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Summary: A study of the word "repent"

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Introduction

1.

2. As we continue our ABCs, we come to the letter R...

R is for repent...

At first thought, you might think that talking about repentance would be better suited to our Sunday Morning congregation...

Since Wednesday Evenings, it is usually the faithful Christians that attend services...

and faithful, saved/sanctified Christians don’t need to worry about repentance...do they?...

well...that’s what I hope to address tonight...

Read Text: Luke 17:1-4

I want us to look at 3 different types or kinds of repentance...

and none of them relate to committing sin...

1. I’m sorry things didn’t turn out as planned. Genesis 6:6; 1 Samuel 15:11

A. In Genesis 6:6...the Bible says,

“And it repented the LORD that he had made man on the earth,

and it grieved him at his heart.”

God is God...

Perfect in all His ways...

He doesn’t make mistakes...

He doesn’t commit sin...

So, if God doesn’t sin...

Why does the Lord “repent” for creating mankind?...

When God repents...

He is not repenting for His own sin...

He is saying, “I’m sorry that things did not turn out as planned”...

God created mankind to be in sweet fellowship and communion with Him...

He wants us to love Him and serve Him...

But He also allows us the freedom to go our own way...

and when we choose to abandon God...

and embrace a lifestyle of sin...

then it grieves God’s heart...

In 1 Samuel 15:11...God repents again...

He says,

It repenteth me that I have set up Saul to be king:

for he is turned back from following me,

and hath not performed my commandments.

Saul served God for a time...

But he turned back...

and it grieved God’s heart that He had set Saul up to be king...

He regretted it...

B. Does this kind of repentance apply to saved/sanctified Nazarenes?...

Sure it does...

There are times when things don’t turn out as planned...

I know of people who have raised their children in a Christian home...

they took their kids to church...

they taught them the tenets of their faith...

But their children have rejected the faith of their parents...

and have fallen to the sinful allure of the world with all of its temptations...

and it grieves the parents heart...

They are sorry that things have turned out as they have...

C. In those situations...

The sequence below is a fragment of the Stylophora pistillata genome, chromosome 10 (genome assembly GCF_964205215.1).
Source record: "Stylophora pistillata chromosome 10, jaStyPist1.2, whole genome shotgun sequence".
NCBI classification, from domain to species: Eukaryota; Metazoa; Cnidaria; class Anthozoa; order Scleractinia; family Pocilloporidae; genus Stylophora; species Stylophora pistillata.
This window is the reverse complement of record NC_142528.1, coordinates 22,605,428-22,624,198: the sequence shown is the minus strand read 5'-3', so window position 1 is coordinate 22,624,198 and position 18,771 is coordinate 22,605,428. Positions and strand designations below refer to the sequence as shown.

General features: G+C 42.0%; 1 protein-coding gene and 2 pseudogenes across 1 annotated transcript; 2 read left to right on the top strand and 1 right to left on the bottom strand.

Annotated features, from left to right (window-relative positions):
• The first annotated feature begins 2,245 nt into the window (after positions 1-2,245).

it doesn’t mean that the Christian has committed sin...

and needs to repent of it...

and repentance can also speak of regret and sorrow according to God’s Word...

2. I’m sorry that I’m not the person that I ought to be.

A. Saved/Sanctified Christians are never content with the status quo...

they are always striving for a closer relationship with the Lord...

And the truly humble Christian will recognize that there is still a large gap between where we are...

and where we could be...

and even the saved, sanctified Christian will be sorry that they aren’t closer to God like they should be...

B. God doesn’t share in this type of repentance...

There is no gap between where God is and where He should be...

He’s perfect in every way...

But His people do share in this type of repentance...

Even saved, sanctified Christians...

We, in the Holiness Tradition, define sin as the willful transgression against a known law of God...

a willful/voluntary disobedience of God’s law...

So, a Christian can follow God...

and live a Christian life...

and they can follow God’s will and God’s way...

and they may not have committed sin...

and still, there’s a gap between us and God...

The good Christian is not content with this gap...

and just because we haven’t fallen into sin...

that doesn’t mean that we can just shrug our shoulders...

and nonchalantly say...”oh well, no one’s perfect”...

We know that we must continue to “press on toward the mark” (Philippians 3:14)...

And we “must not become weary in doing good”...Galatians 6:9

While we remain in this life...

we strive...we grow...we press on...

So, while the Christian may not have committed sin...

they could still say, “I’m sorry I’m not the person that I could be”...

And we continue to press on to narrowing the gap...

3. I’m sorry; please forgive me.

A. A good Christian will frequently repent when there’s been a miscommunication...

or a misunderstanding...

Recently, several of us were at Cracker Barrel after one of the revival services...

I was horsing around and threw a straw wrapper at one of our faithful church members...

I intended to throw it in front of her just to get her intention...

But I hit her in the face with the straw wrapper...

and she jumped...

now, I don’t think she took offense...

But later, I told her that I was sorry...

I didn’t intend to hit her like that...

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